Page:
A filtering firewall is your first line of defense. If you're just running whatever your internet provider gave you, or a consumer combo router/firewall/wifi device from a big box store, well that's almost an open invitation to hackers. Sure, a next-gen firewall is definitely more complex to setup and maintain. Additionally, it's a subscription-based service to get those advanced filtering features. Although, it's a small price to pay for the additional security they provide.
3. Control Access To Critical Systems
Have you ever heard of the principle of least privilege? Basically, only give people access to that which they require. After all, if a user gets compromised but they don't have access to everything, you're in a much better position than if they did. This is especially important for those with administrative access. Configuring Two-Factor Authentication on those accounts is no longer optional.
4. Monitor And Keep Your Systems Up To Date
Not everyone runs 24/7, but a savvy IT team will implement tools to alert you of any suspicious activity. While those advanced firewalls we setup will block the majority of attacks at the network perimeter, there are plenty of other ways your user devices can be exploited. Especially now with a majority of people working from home, updating their devices against critical vulnerabilities should be a top priority.
For organizations with a need for advanced security, think medical offices and financial firms, we recommend adding a next generation anti-virus. These tools are monitored by a 24/7 operations center that will not only alert to a threat as it occurs, but stop them in their tracks, take the affected systems offline, and begin the remediation process long before it causes any damage.
Let's just say our pals at Colonial really could've used a next-gen AV.
Backup, backup and then backup again. Here's a little secret the hackers don't want you to know: If you have a backup, you don't have pay them! Not at all. Nuts right?
Companies that suffer catastrophic data loss don't tend to stick around long. If you don't have at least two copies of your data, you aren't even taking the minimal precautions to keep your business going.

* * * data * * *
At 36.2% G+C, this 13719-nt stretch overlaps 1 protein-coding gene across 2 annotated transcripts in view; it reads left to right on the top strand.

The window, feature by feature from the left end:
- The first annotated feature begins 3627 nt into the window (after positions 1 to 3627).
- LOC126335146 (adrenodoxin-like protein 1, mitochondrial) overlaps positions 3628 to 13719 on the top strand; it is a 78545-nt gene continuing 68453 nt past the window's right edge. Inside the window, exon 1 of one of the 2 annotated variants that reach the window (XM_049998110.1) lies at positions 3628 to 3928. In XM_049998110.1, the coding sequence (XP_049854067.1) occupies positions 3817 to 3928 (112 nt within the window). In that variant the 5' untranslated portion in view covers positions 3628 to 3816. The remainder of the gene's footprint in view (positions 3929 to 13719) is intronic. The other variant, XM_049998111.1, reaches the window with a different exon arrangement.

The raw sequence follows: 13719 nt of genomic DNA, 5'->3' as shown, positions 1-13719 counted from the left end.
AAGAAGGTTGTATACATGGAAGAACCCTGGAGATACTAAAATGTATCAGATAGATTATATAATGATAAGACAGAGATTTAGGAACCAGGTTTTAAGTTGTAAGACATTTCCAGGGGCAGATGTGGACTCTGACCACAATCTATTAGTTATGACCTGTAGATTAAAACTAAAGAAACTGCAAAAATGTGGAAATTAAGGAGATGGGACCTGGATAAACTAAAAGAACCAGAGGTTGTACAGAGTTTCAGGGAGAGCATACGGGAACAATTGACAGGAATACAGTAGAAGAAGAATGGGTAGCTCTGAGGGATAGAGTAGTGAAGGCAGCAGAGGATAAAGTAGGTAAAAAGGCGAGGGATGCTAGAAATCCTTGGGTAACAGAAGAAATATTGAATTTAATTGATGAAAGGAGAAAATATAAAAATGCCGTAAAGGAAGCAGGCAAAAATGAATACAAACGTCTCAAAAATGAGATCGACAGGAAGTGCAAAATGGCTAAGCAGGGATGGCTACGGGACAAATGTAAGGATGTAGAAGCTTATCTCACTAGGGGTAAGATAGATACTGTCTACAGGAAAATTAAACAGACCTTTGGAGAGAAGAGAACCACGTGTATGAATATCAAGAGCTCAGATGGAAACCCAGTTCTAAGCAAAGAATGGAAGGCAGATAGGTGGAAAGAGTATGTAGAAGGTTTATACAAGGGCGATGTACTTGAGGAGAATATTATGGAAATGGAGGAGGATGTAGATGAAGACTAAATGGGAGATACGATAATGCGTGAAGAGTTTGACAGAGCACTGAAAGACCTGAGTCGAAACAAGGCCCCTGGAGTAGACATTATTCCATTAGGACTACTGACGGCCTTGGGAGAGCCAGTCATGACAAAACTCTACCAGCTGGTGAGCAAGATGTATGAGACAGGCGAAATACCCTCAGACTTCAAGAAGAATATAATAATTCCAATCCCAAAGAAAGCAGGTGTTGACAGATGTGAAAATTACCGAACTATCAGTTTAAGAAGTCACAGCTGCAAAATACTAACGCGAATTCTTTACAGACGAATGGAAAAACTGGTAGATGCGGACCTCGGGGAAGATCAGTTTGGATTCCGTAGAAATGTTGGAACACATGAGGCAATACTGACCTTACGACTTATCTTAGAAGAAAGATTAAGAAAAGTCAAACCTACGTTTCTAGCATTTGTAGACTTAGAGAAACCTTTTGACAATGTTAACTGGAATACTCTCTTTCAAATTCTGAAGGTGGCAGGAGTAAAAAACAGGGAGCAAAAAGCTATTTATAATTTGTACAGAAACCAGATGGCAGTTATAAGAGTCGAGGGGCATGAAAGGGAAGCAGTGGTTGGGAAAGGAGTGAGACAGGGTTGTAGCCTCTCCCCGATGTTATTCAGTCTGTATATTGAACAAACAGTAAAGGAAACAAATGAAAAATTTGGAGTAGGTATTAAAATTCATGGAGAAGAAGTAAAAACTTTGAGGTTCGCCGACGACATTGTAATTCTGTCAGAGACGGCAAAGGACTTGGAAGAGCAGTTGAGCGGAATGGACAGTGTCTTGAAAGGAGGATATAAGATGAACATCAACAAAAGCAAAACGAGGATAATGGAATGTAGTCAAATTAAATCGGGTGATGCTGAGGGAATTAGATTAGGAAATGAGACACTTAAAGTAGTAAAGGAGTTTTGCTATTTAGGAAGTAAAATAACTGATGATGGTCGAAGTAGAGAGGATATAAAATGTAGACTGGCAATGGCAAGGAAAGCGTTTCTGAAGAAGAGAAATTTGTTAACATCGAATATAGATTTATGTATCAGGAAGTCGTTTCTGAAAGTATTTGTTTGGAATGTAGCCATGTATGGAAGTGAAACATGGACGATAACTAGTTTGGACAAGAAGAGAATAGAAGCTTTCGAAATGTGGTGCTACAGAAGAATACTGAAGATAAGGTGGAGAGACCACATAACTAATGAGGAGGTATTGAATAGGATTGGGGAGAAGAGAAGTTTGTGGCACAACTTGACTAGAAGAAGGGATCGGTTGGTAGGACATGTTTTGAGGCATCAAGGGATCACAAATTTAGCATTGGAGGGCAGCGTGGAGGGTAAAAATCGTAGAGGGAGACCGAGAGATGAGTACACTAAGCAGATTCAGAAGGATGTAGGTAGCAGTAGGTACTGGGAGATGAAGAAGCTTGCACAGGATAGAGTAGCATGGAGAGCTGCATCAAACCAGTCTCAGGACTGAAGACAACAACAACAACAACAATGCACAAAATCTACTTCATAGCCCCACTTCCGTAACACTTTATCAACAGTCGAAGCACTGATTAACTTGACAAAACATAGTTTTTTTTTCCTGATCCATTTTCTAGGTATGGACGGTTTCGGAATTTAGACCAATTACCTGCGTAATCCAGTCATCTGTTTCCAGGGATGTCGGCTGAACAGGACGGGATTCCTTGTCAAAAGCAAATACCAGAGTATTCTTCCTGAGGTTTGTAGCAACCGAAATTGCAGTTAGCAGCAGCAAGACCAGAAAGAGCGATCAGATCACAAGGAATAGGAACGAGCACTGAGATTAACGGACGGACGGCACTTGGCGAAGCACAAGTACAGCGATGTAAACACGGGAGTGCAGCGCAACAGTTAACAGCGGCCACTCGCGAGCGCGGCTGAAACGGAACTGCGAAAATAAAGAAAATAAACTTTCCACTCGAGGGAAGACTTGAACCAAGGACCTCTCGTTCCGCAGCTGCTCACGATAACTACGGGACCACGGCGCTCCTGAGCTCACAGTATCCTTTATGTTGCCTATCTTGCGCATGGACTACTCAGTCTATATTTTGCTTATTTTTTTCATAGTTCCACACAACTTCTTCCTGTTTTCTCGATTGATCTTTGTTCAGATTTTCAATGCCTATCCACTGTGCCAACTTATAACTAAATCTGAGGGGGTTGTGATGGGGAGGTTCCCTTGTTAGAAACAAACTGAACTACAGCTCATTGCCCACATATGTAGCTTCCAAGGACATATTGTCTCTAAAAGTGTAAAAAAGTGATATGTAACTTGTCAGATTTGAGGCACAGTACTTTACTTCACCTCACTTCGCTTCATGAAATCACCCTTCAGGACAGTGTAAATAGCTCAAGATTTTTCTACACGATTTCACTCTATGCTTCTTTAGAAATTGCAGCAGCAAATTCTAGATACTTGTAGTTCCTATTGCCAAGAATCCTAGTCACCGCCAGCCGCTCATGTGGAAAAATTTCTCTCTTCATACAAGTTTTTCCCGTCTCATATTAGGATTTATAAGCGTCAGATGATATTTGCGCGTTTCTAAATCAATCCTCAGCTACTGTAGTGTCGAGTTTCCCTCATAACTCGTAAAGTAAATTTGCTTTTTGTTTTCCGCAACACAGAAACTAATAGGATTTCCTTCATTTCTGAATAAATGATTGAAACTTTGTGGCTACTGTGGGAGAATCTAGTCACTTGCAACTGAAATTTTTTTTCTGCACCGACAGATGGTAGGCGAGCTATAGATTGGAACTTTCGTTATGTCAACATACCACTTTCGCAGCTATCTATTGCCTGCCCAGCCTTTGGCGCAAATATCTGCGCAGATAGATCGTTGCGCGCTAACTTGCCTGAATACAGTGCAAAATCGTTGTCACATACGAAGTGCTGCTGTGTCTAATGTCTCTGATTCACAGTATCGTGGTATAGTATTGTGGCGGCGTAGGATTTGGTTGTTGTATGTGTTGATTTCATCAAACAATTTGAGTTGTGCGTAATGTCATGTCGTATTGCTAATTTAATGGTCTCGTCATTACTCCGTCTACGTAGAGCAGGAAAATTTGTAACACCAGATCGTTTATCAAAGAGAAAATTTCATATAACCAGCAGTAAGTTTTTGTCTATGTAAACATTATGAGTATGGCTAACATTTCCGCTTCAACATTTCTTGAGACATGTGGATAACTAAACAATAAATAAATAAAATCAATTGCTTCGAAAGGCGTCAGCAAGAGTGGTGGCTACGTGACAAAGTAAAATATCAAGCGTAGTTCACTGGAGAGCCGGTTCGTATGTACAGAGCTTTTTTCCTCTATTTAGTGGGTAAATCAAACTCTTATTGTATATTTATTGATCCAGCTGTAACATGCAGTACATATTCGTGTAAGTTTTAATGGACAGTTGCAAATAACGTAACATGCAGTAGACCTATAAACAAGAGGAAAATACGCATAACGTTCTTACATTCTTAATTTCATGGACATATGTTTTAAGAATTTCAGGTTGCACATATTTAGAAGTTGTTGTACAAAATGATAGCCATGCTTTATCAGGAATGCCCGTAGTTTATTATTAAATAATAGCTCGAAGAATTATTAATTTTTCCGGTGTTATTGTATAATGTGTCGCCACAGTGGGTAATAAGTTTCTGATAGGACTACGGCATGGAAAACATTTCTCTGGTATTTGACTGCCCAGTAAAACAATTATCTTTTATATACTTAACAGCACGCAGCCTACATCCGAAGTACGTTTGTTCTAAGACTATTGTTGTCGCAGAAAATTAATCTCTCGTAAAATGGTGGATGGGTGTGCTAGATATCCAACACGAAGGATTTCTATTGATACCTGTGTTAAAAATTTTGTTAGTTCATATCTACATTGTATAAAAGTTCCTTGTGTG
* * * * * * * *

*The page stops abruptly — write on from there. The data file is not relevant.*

Ideally you have at least one local backup and one offsite. Testing them is a great idea too, and is a standard part of what a good IT service provider offers.
Now if you've got mission critical systems that need to be up 24/7 (like running an oil pipeline), there are systems out there that will provide constant, real-time backup. If something happens to the main computer, this one can be quickly configured to take its place. Or certainly faster than trying to restore entirely from backup.
Again, things a certain company wishes they had set up a month ago.
So these are the key things you need to know about a ransomware attack and how to defend against it.
While some of this may seem a bit daunting to get started with, this really is a case where prevention is your best option. Just remember a good cybersecurity policy has multiple layers, and your IT team should help guide you in how to best implement them.
If you need help getting started, please feel free to book a time via my Calendly link below.
Click here to schedule a free 15-minute meeting with Stan Kats, Founder and Chief Technologist.
STG IT Consulting Group proudly serves Greater Los Angeles and surrounding areas for all of your IT needs.